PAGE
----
Not to defend O'Donnell, but a large number of the Tea Party people want a radically different interpretation of the Constitution. Frequently when people want to change something (in this case, taking the US in a more theocratic direction) a popular rhetorical tactic is to argue that what they want is already there -- that simply a gross misunderstanding is why their desires aren't already being fulfilled.

Which isn't ignorant on its face (bad for America and short-sighted? Sure). I believe that the Constitution, a living document written by men, is currently interpreted in ways that it's authors never anticipated and that might shock them. I think this is a good thing; I want a Constitution that is resistant to change but over time allows for it, at least around the edges and particularly when various "rights" appear to be in conflict.

But what's interesting is that the Tea Partiers (as imprecise as that shorthand is) also seem to frequently argue that the Constitution is some uninterpretable religious text -- immutable, ageless, perfect. But what they'd really like is gut the first amendment in radical ways (and they wouldn't stop at religion; free speach writ-large is not their cup of tea).

How this bunch of radicals ever became identified with "conservatism" (Burke must be spinning) I'll never fully understand.

Patrick Lang

lina

Nothing straight faced about it. She's a joke and so are most members of Congress. pl

confusedponderer

graywolf,
while she is undeniably really cute, and can thus be forgiven a folly or two or three, I think that O'Donnel's view that the separation of church and state is not written in the constitution is as ill informed as troubling.

This could be dismissed as one silly gaffe if she was alone in her view. Alas, she is not - it is prevalent throughout the Christian Right. She was merely reiterating a long established theme. Similar nonsense is being spread on FOX (iirc on Glenn Beck's show (David Barton ?)), in home school teaching material and the like. That's also what that babble about America being a Christian nation is about.

America already had that crazy judge trying to put that ten commandment monument in front of his court house. To be clear: In denying the separation of Church and state, O'Donnell's expresses mainstream Dominionist theology.

Irrespective of whether Dominionists are likely to succeed in their epic struggle to bring the church into government, they are persistently working towards that end and undermine and deligitimise the constitutional order through their rewriting of history. Their view of 'what the founding fathers really wanted' is largely mythical, but it serves a political goal.

So yes, she is cute, yes, but in her ignorance innocently dangerous.

optimax

Many of the citizens of our country are devolving into superstitious, anti-scientific fools--who unfortunately can vote. Found this video this morning. It originated on Rushbo website, where he showed pictures of Obama that Rush said looked demonic and then it morphed into this.

http://www.prisonplanet.com/rush-pictures-of-president-look-%E2%80%98demonic%E2%80%99.html

It would be funny if it wasn't so influential. Glenn Beck encourages his followers to pray our way out of this economic downturn, as if the elite listen to our prayers and God answers your prayers with cash. And on the other side is Obama preaching what H.L. Mencken called "The Cult of Hope." Trying to make us believe he has the solution to all the world's unsolvable problems: Israel/Palestine, send every kid to college, create jobs while sending manufacturing overseas,etc,etc.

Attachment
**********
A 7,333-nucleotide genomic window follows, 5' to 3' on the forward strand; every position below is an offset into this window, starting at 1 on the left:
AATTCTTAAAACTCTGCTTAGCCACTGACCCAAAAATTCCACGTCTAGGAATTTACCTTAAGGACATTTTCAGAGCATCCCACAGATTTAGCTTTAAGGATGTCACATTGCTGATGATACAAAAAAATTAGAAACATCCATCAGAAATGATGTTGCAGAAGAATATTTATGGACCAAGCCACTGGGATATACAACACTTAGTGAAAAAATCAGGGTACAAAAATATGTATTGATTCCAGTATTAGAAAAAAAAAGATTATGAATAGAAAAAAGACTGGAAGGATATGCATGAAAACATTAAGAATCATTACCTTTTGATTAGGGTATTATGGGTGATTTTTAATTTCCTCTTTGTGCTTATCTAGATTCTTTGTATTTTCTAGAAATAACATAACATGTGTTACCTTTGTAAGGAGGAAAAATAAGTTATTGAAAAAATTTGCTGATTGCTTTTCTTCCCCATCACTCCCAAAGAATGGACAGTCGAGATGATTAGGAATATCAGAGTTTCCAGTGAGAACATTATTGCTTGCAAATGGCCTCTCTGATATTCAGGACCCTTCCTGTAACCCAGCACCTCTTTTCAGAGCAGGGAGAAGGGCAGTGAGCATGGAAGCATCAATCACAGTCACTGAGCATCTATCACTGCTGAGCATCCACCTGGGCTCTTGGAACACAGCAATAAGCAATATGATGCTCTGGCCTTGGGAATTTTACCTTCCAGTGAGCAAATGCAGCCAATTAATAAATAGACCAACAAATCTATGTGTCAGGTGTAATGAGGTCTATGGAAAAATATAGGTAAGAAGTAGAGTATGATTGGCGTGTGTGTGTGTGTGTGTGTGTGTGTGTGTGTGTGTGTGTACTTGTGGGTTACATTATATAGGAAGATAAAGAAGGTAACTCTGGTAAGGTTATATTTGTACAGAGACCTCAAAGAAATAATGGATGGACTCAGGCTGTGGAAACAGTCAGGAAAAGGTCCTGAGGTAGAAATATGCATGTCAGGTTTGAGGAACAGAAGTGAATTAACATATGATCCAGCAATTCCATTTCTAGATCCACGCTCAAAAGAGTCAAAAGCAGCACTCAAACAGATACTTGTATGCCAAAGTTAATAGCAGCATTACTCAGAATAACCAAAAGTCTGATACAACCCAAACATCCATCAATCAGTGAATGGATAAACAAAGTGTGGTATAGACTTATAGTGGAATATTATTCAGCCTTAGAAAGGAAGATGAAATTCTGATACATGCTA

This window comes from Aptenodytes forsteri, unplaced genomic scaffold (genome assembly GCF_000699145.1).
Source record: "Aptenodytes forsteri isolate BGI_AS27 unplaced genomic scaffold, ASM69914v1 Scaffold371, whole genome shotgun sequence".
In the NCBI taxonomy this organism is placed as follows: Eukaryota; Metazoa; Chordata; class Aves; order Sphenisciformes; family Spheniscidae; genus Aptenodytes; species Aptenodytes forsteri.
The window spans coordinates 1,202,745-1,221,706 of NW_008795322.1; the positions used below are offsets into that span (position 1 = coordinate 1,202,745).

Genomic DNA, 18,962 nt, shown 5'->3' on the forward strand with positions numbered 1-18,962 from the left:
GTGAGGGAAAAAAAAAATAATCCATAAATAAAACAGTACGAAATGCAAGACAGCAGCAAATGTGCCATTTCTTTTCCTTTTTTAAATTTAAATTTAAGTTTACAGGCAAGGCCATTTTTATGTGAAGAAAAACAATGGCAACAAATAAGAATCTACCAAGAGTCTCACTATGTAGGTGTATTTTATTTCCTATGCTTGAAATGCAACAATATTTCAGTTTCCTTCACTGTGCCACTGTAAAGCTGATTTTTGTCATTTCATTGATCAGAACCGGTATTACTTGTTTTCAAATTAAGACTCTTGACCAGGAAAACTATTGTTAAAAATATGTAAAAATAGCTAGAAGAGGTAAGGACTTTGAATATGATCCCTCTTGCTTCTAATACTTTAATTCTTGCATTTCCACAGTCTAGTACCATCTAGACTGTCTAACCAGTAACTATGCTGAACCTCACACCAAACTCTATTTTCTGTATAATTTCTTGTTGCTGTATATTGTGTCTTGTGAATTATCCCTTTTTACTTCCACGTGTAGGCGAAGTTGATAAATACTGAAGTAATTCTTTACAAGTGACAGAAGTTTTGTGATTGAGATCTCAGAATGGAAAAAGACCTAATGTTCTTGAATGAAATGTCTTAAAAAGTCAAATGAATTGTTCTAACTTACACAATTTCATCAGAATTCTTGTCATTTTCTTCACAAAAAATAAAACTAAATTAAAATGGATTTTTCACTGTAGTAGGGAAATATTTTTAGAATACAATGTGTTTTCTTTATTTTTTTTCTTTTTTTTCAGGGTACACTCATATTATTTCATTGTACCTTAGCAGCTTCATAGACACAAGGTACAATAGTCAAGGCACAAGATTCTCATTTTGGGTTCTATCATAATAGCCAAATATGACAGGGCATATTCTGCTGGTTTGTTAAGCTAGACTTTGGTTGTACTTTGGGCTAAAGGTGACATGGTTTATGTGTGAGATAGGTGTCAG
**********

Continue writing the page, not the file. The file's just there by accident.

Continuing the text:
optimax

At the end of the above video is a link to one that is much worse.

jonst

I tend to think Graywolf, regrettably, is on to something. In any event the misstatement won't mean a hill of beans to her base. And to alot of other people either. Again, regrettably.

The Col is correct once again....she is a joke and so are most members of Congress. However, the joke, in the long run, is on us. Regrettably.

And as far as creationism goes, the whole thing is a loser for Dems. Irrationality is king today. And I suspect a slight majority of the electorate, in their stunning ignorance, thinks being 'against creationism' is being 'against God'.

graywolf

lina:
"Hate to agree with graywolf"...!!!
Mark this day.
You were right for the first time this year.

ked

"... accept a radically different understanding of basic law."

ahh, yes. Born Again Constitutionalism.

optimax

She is cute, but I would have to put a bag over her mind.

Medicine Man

That O'Donnell is the most telegenic clown in the clown show is hardly a ringing endorsement — and that is the best that a partisan like Graywolf can come up with.

Granted, I've seen similar sentiments expressed in libertarian circles recently. Endorsement of O'Donnell and similar candidates in hopes that the resulting inanities will discredit government and bring the whole rotten edifice down. Maybe there is some truth to this line of thought. Perhaps public confidence in both parties must bottom out before there is broad support for real governmental reform? I really don't know.

I tend to think that maintaining some efficacy in government at the state level is rather important at this point; perhaps more so than national govn't.

WP

Most have never read the Constitution and fewer of them have much of an understanding of it.